The Right And Wrong Way To Monitor Employee Internet Use

Apple recently announced that it will soon begin scanning messages on iPhones in the U.S. for known images of child sexual abuse.

Apple stated that the new tool, called "neuralMatch" allows it to detect child sexual abuse images without decrypting people's messages. Apple's messaging app uses machine learning to notify the company about possible illicit images without Apple employees being able to read messages.

If neuralMatch identifies a known image of child sexual abuse, an employee will review the image and then notify law enforcement if it is child sexual abuse.

Some researchers have voiced concern that the tool could be used by authoritarian governments to surveil citizens, particularly dissenters or protesters. In fact, governments and law enforcement have pressured Apple to allow for surveillance of encrypted data, requiring Apple to balance child safety with protecting user privacy.

A cryptography researcher at Johns Hopkins said he worries that the technology could be used to frame innocent people by sending them seemingly harmless images designed to trigger a match with known child sexual abuse images.

On the other hand, the president and CEO of the National Center for Missing and Exploited Children has called Apple's new tool "a game changer" with "lifesaving potential for children who are being enticed online."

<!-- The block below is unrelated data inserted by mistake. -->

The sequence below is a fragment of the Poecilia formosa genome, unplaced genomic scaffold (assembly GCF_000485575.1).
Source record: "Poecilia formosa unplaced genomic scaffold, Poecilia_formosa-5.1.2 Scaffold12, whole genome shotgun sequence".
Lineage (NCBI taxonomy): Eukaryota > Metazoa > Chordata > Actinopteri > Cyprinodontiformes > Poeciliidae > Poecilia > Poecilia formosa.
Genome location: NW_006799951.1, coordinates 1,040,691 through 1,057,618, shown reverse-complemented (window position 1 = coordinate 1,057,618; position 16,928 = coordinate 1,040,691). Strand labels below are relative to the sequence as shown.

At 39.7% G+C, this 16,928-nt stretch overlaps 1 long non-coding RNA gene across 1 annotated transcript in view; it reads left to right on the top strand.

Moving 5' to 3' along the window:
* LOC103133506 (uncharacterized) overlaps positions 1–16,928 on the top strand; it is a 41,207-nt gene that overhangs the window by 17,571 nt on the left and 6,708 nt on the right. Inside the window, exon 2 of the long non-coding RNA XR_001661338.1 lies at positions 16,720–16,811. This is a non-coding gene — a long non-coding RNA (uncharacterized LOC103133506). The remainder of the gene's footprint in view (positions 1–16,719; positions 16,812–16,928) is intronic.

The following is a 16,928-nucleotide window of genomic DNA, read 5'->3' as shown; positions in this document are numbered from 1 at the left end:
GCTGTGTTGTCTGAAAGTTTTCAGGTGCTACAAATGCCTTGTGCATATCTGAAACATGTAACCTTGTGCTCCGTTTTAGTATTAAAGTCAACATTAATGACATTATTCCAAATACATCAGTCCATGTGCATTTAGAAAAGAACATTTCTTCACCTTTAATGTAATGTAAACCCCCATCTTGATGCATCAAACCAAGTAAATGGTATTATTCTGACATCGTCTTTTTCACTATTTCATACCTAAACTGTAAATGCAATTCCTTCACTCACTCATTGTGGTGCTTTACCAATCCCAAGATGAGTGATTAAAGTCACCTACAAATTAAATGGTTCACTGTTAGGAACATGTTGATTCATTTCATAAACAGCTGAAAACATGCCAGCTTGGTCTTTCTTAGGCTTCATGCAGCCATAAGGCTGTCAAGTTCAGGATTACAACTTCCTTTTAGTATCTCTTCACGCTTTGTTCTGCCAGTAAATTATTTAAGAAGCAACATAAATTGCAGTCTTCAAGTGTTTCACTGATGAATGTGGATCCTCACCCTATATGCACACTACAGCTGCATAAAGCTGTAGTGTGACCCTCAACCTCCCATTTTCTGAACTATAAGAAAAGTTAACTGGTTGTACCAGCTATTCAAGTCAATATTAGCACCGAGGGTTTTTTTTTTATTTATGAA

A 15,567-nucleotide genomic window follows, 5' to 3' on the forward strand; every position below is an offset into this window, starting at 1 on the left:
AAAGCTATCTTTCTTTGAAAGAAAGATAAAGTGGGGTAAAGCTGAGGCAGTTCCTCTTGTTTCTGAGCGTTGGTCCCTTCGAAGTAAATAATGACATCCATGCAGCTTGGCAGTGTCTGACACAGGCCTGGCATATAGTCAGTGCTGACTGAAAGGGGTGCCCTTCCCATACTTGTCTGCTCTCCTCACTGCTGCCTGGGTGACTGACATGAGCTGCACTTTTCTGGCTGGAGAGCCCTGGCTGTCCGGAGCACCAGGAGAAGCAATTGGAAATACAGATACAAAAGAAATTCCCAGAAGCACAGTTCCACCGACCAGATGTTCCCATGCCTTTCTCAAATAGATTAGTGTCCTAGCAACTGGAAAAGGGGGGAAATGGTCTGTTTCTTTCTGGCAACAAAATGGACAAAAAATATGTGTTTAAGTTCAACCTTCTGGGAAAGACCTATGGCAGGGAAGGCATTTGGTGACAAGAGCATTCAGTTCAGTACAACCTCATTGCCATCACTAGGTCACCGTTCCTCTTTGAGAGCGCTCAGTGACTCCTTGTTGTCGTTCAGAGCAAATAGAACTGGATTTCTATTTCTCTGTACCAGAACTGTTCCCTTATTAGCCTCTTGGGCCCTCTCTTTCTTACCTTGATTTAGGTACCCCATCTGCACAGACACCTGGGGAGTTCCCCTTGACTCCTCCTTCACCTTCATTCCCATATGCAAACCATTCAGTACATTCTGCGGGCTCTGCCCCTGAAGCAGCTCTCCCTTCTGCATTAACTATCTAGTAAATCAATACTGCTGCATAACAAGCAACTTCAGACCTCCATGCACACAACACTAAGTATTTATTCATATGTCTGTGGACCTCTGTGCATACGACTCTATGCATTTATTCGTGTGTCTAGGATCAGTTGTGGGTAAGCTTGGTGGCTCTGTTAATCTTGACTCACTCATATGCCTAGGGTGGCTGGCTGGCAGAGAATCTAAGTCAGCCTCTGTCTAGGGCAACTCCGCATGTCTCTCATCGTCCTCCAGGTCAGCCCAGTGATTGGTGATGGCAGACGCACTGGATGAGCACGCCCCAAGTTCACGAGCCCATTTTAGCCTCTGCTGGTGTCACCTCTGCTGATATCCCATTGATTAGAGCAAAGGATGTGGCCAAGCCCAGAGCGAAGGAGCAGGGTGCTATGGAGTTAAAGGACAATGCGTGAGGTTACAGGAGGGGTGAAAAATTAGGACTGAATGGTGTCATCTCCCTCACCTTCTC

Tech companies such as Microsoft, Google, and Facebook have been sharing "hash lists" of known child sexual abuse images for years. Apple also already scans user files stored in iCloud, which is less securely encrypted than iPhone messages, for child sexual abuse images. Barbara Ortutay and Frank Bajak "Apple to scan U.S. iPhones for images of child sexual abuse" (Aug. 06, 2021).


The controversy regarding the monitoring of iPhones is that it involves a device provider and private communications. Employers routinely monitor employee communications. Such monitoring is considered a best practice so long as it is not abused.

Employers have a fair amount of leeway when it comes to using technology to monitor employees’ activity. However, to avoid privacy violations, alienating employees, and high turnover rates, employers must use surveillance technology wisely and inform employees of all monitoring.

Notify employees upon hire of the types of monitoring technology you use and what they are designed to look for. Make sure employees understand the purpose behind the technology and how it relates to their privacy rights. Encourage employees to notify their supervisor if they have questions or concerns about any monitoring technology and protect those who report from retaliation.

In the case of monitoring for illegal activity, such as images of child sexual abuse, your organization is likely in the right. However, you should discuss all use of monitoring technology with your legal team to make sure it does not cause a privacy violation, especially if employees have raised concerns.

Finally, never use monitoring technology in a discriminatory or harassing manner. If you monitor what websites employees visit, you must do so for all employees, regardless of their protected class status. Never subject those who have reported wrongdoing to greater surveillance, which is illegal retaliation.

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